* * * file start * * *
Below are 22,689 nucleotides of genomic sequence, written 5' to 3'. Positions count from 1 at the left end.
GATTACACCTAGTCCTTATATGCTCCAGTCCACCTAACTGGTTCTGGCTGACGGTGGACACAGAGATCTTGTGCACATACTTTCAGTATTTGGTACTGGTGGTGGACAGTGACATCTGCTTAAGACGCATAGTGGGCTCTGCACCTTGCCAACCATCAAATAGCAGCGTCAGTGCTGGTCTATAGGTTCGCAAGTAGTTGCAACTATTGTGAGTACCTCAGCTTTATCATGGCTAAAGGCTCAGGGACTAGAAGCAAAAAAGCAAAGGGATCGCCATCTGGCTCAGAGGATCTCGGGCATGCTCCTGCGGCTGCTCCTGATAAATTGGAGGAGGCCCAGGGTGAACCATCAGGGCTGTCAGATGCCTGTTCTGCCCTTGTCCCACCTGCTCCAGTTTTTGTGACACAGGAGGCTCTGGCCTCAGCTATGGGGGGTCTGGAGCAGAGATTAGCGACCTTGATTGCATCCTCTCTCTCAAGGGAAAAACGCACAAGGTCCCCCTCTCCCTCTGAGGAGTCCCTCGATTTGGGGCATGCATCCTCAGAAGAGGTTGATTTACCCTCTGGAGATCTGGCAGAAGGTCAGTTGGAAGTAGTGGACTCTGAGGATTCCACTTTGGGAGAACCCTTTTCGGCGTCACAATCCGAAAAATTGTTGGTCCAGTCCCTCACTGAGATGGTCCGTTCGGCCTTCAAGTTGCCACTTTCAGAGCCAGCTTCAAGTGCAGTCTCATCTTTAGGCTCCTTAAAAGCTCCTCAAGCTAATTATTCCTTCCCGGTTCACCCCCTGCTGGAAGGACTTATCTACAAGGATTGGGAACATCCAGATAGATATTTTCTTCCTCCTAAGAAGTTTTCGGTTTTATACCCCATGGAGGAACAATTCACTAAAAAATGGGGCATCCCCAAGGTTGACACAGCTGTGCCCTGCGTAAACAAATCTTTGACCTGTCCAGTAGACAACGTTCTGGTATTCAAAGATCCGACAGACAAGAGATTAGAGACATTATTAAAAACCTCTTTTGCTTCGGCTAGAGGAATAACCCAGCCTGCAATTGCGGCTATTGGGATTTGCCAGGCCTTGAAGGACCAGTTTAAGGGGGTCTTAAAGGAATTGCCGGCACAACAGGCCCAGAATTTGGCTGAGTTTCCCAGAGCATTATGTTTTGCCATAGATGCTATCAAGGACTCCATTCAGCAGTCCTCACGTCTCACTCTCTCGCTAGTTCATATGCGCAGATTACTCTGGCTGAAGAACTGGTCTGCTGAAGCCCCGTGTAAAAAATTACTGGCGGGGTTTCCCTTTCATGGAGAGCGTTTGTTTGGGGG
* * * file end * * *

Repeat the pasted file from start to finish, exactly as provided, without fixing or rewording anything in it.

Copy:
Below are 22,689 nucleotides of genomic sequence, written 5' to 3'. Positions count from 1 at the left end.
GATTACACCTAGTCCTTATATGCTCCAGTCCACCTAACTGGTTCTGGCTGACGGTGGACACAGAGATCTTGTGCACATACTTTCAGTATTTGGTACTGGTGGTGGACAGTGACATCTGCTTAAGACGCATAGTGGGCTCTGCACCTTGCCAACCATCAAATAGCAGCGTCAGTGCTGGTCTATAGGTTCGCAAGTAGTTGCAACTATTGTGAGTACCTCAGCTTTATCATGGCTAAAGGCTCAGGGACTAGAAGCAAAAAAGCAAAGGGATCGCCATCTGGCTCAGAGGATCTCGGGCATGCTCCTGCGGCTGCTCCTGATAAATTGGAGGAGGCCCAGGGTGAACCATCAGGGCTGTCAGATGCCTGTTCTGCCCTTGTCCCACCTGCTCCAGTTTTTGTGACACAGGAGGCTCTGGCCTCAGCTATGGGGGGTCTGGAGCAGAGATTAGCGACCTTGATTGCATCCTCTCTCTCAAGGGAAAAACGCACAAGGTCCCCCTCTCCCTCTGAGGAGTCCCTCGATTTGGGGCATGCATCCTCAGAAGAGGTTGATTTACCCTCTGGAGATCTGGCAGAAGGTCAGTTGGAAGTAGTGGACTCTGAGGATTCCACTTTGGGAGAACCCTTTTCGGCGTCACAATCCGAAAAATTGTTGGTCCAGTCCCTCACTGAGATGGTCCGTTCGGCCTTCAAGTTGCCACTTTCAGAGCCAGCTTCAAGTGCAGTCTCATCTTTAGGCTCCTTAAAAGCTCCTCAAGCTAATTATTCCTTCCCGGTTCACCCCCTGCTGGAAGGACTTATCTACAAGGATTGGGAACATCCAGATAGATATTTTCTTCCTCCTAAGAAGTTTTCGGTTTTATACCCCATGGAGGAACAATTCACTAAAAAATGGGGCATCCCCAAGGTTGACACAGCTGTGCCCTGCGTAAACAAATCTTTGACCTGTCCAGTAGACAACGTTCTGGTATTCAAAGATCCGACAGACAAGAGATTAGAGACATTATTAAAAACCTCTTTTGCTTCGGCTAGAGGAATAACCCAGCCTGCAATTGCGGCTATTGGGATTTGCCAGGCCTTGAAGGACCAGTTTAAGGGGGTCTTAAAGGAATTGCCGGCACAACAGGCCCAGAATTTGGCTGAGTTTCCCAGAGCATTATGTTTTGCCATAGATGCTATCAAGGACTCCATTCAGCAGTCCTCACGTCTCACTCTCTCGCTAGTTCATATGCGCAGATTACTCTGGCTGAAGAACTGGTCTGCTGAAGCCCCGTGTAAAAAATTACTGGCGGGGTTTCCCTTTCATGGAGAGCGTTTGTTTGGGGG